The olive tree is an essential part of Mediterranean culture. The Phoenicians and Romans spread it all over the Mediterranean coast. Olive oil is still the most popular edible fat in southern Europe, accompanying bread, salads, and many other tasteful meals.
According to the Spanish researcher Grande Covian, the consumption of olive oil instead of butter explains the lower frequency of heart attacks and thrombosis among Mediterranean people compared to those of central and northern Europe and North America.
Spain is ranked first in the production of olive oil, with 180 million olive trees spread from Andalusia to Catalonia. There are several kinds of olive oil:
- Virgin olive oil: Obtained from olives employing molturation (mashing), cold pressure, or decantation and filtering, or centrifugation. This oil does not undergo any chemical treatment.
- Pure olive oil: A mixture of virgin and refined olive oils, the latter undergoing a physical-chemical process to decrease its degree of acidity.
Virgin olive oil is more natural, and its taste is more robust, while “pure” olive oil or refined olive oil has a more neutral flavor. All oils, especially virgin oil, are superior to seed oils (sunflower, corn, etc.), considering their nutritional value, medicinal properties, and stability in frying.
Olive Tree Scientific Facts
- French: Olivier.
- Spanish: Olivo.
- Environment: Native to the Middle East, it grows wild and farmed in all Mediterranean countries; it was introduced to America in the 16th century.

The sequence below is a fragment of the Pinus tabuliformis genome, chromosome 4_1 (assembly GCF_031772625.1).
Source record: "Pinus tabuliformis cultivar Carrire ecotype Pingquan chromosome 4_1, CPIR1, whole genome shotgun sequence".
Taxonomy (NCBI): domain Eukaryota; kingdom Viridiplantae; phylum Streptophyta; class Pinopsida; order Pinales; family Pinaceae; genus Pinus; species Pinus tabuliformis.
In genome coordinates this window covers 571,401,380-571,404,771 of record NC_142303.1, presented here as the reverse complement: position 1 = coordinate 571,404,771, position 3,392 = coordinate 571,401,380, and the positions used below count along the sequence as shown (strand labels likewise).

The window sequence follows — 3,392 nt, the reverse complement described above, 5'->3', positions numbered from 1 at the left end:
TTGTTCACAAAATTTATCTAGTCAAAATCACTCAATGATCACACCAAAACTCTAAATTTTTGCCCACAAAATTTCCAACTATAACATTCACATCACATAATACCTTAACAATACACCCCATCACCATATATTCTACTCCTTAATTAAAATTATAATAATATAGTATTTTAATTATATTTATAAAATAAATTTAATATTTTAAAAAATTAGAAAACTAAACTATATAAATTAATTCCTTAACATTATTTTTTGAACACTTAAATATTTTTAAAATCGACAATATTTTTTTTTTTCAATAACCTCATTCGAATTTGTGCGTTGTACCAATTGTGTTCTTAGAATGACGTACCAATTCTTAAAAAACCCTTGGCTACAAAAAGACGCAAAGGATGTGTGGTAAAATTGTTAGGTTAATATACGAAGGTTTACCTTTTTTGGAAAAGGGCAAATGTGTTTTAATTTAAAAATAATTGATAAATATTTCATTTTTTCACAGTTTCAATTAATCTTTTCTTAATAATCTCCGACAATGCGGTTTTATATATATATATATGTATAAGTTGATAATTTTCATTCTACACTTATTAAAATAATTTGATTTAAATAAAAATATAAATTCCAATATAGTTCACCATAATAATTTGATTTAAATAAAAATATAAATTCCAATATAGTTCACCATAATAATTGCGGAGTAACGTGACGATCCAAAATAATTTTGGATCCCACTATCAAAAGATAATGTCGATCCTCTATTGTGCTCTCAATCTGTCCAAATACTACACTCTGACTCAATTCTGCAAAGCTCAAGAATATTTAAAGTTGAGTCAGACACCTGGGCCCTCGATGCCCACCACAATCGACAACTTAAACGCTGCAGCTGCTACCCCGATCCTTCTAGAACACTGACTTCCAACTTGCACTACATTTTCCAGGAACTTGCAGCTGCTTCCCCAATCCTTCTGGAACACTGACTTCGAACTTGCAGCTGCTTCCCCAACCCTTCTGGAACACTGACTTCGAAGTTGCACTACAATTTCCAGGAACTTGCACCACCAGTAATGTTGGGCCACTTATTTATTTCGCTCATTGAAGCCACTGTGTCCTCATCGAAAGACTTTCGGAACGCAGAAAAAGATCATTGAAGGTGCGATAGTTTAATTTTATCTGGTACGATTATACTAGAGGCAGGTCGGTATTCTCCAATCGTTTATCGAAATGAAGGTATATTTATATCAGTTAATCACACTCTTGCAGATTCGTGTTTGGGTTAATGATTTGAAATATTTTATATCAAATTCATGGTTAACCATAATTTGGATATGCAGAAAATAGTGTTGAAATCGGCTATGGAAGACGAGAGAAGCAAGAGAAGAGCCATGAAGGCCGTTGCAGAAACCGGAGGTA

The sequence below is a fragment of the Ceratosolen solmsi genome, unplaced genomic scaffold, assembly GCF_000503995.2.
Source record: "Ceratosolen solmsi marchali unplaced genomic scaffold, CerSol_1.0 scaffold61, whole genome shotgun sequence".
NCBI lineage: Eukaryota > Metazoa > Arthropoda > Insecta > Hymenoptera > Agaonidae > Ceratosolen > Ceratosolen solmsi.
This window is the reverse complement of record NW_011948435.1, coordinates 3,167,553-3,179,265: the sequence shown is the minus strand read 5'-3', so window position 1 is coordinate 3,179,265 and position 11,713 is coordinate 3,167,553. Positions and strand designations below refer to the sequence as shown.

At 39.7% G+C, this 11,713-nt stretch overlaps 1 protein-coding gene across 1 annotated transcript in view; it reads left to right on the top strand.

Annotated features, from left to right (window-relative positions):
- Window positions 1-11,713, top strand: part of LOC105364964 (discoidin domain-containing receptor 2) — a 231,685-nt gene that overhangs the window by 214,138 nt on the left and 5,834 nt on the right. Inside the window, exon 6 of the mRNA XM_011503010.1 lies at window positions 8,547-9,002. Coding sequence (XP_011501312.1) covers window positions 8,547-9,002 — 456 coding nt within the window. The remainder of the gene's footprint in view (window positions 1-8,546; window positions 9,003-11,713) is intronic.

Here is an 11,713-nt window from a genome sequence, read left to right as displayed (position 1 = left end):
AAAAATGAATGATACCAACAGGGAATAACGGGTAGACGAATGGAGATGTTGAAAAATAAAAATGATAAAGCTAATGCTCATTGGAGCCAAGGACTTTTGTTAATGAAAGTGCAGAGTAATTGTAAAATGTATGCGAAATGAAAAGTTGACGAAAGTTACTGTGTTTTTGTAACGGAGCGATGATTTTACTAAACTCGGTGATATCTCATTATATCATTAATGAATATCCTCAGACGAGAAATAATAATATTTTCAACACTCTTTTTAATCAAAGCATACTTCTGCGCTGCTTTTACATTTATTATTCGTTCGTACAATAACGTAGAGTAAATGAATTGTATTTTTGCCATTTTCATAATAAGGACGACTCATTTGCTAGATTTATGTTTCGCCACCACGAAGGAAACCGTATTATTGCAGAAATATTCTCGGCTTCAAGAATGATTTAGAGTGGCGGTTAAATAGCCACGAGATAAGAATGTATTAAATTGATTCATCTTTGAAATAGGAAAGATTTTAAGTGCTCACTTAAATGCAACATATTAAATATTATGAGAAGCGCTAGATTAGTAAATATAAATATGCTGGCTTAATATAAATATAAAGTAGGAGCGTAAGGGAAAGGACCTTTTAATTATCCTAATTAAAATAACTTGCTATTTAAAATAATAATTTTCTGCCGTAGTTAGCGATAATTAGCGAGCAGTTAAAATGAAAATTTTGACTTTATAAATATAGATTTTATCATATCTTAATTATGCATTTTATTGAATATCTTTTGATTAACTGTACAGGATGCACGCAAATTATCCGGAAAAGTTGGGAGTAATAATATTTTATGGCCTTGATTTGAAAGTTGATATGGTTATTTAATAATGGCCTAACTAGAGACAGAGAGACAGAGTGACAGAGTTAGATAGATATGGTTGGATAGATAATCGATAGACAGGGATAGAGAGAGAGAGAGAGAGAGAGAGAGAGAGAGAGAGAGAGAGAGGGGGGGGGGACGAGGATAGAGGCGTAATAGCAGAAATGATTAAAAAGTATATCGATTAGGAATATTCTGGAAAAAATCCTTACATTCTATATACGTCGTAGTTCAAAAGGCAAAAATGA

- Description: Medium-built tree of the Oleaceae family. A gross, winding trunk, elliptical, straight-bordered, grey-green leaves, and tiny, whitish flowers. Its fruit is a berry, the well-known olive. The wild olive tree is smaller, with rounded leaves and smaller fruits than the farmed olive tree; however, they are equally juicy.
- Parts of the plant used medicinally: The leaves and the fruits.
Healing Properties and Indications
The leaves of the olive tree contain oleuropein, a glycoside; moreover, they contain tannins, sugars, and other substances. They are a febrifuge, and a hypotensive, constituting one of the most effective vegetal remedies against high blood pressure. Their use is also adequate in the case of arteriosclerosis.
Olives contain fats, proteins, mineral salts (especially calcium), enzymes, and vitamins A, B1, B2, and P. They are appetizing, digestive stimulating, and mild laxative. Olive oil contains a mixture of several lipids, chemically formed by the union of glycerine with the so-called fatty acids, the most important of which is the oleic acid, followed by linoleic, palmitic, and stearic acids, among others. It has the following properties:
- Emollient, exerts a soothing and anti-inflammatory effect on the skin and the mucous membrane. It heals burns, wounds, ulcers, and skin irritations. It is part of many ointments and lotions. When taken orally, it has an anti-inflammatory and protective effect on the stomach mucosal membrane. However, it is an excellent remedy in cases of acute gastritis, often caused by medicines such as aspirin, or alcoholic beverages, coffee, spices, or pickles.